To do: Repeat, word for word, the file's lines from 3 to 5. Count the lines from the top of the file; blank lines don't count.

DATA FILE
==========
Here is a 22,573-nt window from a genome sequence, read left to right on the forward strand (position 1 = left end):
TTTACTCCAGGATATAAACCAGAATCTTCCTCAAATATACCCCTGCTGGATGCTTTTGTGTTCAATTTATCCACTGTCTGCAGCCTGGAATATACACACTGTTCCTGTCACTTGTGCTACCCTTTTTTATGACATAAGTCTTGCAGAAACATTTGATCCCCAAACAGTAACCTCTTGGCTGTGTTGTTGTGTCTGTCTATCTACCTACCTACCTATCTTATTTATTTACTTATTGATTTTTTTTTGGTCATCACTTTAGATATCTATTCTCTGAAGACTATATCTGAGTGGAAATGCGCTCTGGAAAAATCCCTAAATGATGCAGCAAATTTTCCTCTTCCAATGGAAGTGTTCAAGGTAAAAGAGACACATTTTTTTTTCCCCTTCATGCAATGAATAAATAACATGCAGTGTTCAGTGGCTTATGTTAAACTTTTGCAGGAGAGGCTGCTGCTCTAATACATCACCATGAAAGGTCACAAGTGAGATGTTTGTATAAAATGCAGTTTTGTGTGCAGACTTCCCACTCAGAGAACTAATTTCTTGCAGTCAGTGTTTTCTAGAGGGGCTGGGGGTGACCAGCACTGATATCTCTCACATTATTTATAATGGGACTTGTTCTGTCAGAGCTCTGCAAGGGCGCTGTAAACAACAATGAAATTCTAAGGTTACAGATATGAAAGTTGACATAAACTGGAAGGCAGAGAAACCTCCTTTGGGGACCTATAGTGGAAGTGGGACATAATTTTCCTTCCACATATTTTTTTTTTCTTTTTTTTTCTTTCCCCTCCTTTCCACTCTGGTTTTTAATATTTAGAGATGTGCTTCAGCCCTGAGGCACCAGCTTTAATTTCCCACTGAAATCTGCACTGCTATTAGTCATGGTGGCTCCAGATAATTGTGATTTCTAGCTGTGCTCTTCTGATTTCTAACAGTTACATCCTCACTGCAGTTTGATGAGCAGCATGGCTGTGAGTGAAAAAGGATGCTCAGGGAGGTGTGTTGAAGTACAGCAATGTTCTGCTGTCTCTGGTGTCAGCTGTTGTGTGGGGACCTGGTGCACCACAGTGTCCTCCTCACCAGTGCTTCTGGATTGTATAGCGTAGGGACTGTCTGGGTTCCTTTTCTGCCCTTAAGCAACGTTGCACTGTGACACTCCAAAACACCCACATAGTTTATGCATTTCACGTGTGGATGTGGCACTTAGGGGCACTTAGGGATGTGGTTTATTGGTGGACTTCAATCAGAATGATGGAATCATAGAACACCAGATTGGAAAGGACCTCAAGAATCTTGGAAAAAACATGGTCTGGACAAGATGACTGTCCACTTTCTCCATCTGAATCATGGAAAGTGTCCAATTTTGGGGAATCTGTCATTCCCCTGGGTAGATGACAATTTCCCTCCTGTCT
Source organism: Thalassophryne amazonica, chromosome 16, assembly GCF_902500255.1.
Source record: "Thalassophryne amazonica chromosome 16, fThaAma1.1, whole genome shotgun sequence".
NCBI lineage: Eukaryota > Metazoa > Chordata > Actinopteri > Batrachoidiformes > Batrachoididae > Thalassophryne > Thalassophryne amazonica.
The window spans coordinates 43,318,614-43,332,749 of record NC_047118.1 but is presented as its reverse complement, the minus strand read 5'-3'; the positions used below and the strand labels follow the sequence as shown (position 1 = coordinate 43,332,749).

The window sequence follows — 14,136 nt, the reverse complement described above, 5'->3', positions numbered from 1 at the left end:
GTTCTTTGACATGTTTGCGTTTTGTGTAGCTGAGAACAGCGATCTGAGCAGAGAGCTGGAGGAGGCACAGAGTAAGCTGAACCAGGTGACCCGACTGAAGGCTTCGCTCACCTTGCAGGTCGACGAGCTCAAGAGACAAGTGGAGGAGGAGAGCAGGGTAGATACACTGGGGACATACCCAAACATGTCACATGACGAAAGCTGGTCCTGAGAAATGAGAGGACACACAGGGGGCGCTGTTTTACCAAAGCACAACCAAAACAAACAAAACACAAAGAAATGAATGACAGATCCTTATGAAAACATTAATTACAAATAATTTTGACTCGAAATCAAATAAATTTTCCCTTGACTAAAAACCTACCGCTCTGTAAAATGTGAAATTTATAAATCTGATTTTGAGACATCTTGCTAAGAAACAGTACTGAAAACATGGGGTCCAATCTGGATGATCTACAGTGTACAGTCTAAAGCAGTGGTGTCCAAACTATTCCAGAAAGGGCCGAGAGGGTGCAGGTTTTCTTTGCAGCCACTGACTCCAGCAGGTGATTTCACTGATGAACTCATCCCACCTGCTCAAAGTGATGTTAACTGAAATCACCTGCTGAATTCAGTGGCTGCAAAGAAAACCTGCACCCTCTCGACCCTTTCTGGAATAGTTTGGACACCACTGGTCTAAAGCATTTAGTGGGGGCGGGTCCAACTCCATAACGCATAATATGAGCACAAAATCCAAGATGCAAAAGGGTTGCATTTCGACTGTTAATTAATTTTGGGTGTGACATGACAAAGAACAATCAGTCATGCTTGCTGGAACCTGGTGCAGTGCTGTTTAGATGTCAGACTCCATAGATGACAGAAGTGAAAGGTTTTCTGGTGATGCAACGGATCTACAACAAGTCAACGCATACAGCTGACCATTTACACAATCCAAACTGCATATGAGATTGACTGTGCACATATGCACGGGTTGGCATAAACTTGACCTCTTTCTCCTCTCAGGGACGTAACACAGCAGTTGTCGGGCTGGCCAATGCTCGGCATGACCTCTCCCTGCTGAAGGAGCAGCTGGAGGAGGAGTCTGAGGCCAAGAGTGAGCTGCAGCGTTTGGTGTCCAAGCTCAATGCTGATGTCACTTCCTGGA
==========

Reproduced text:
Source organism: Thalassophryne amazonica, chromosome 16, assembly GCF_902500255.1.
Source record: "Thalassophryne amazonica chromosome 16, fThaAma1.1, whole genome shotgun sequence".
NCBI lineage: Eukaryota > Metazoa > Chordata > Actinopteri > Batrachoidiformes > Batrachoididae > Thalassophryne > Thalassophryne amazonica.